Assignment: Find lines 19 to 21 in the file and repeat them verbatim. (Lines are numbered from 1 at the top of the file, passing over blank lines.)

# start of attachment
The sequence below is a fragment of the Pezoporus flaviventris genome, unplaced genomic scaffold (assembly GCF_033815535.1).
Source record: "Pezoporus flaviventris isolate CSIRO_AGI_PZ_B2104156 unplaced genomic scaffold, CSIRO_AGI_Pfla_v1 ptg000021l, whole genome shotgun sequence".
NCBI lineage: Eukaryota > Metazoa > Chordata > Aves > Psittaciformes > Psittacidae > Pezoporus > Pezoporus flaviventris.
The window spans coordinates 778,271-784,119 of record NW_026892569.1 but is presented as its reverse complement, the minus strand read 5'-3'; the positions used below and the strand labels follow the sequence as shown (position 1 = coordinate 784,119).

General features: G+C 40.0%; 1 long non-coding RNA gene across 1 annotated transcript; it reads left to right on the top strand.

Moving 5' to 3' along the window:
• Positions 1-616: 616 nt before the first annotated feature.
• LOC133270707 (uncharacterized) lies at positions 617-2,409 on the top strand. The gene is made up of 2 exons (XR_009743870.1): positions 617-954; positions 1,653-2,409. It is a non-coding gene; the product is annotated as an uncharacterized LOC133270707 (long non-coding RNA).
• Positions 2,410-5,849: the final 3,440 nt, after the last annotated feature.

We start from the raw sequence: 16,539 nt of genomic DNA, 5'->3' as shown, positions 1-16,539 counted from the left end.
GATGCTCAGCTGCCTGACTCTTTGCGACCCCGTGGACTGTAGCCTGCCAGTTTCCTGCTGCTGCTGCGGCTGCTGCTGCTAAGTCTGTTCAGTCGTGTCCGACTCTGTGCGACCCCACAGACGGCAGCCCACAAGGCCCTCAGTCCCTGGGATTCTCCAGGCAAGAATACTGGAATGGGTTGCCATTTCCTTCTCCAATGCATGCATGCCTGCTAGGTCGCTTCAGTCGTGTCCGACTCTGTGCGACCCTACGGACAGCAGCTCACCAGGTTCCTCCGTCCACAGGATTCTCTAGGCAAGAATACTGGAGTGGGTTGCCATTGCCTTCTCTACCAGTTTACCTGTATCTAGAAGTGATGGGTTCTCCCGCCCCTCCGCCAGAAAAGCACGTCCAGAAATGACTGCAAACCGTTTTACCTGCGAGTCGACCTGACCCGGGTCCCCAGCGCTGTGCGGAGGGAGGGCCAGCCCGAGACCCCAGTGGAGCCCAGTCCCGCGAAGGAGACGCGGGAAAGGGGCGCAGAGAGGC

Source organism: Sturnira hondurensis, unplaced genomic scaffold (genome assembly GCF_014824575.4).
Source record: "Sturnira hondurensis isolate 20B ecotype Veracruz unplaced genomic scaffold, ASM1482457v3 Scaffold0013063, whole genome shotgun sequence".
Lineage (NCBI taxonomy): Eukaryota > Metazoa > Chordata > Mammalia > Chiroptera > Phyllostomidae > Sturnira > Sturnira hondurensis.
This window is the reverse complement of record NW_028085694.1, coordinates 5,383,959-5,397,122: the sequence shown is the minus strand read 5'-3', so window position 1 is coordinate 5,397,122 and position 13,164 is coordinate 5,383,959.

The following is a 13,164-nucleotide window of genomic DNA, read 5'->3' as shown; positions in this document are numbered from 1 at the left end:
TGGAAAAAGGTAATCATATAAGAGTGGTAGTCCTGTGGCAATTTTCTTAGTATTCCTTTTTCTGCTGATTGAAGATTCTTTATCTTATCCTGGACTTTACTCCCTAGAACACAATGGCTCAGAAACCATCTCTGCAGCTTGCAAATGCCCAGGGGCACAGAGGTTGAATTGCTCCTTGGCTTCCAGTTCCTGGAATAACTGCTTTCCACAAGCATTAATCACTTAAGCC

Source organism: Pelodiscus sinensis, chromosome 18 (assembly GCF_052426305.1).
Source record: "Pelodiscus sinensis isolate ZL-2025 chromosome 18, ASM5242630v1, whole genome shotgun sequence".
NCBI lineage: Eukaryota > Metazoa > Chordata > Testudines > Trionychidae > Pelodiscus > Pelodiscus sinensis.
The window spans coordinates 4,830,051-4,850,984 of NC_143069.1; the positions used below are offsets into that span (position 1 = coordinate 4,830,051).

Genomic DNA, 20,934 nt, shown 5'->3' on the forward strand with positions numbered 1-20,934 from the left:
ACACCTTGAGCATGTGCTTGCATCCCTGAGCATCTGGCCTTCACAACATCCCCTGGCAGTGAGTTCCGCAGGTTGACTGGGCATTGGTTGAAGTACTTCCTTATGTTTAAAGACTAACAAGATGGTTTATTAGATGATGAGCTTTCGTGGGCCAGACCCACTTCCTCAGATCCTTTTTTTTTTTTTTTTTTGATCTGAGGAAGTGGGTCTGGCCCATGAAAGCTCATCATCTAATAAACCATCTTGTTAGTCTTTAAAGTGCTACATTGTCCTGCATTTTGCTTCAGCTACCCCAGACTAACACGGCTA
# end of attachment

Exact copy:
Source record: "Pelodiscus sinensis isolate ZL-2025 chromosome 18, ASM5242630v1, whole genome shotgun sequence".
NCBI lineage: Eukaryota > Metazoa > Chordata > Testudines > Trionychidae > Pelodiscus > Pelodiscus sinensis.
The window spans coordinates 4,830,051-4,850,984 of NC_143069.1; the positions used below are offsets into that span (position 1 = coordinate 4,830,051).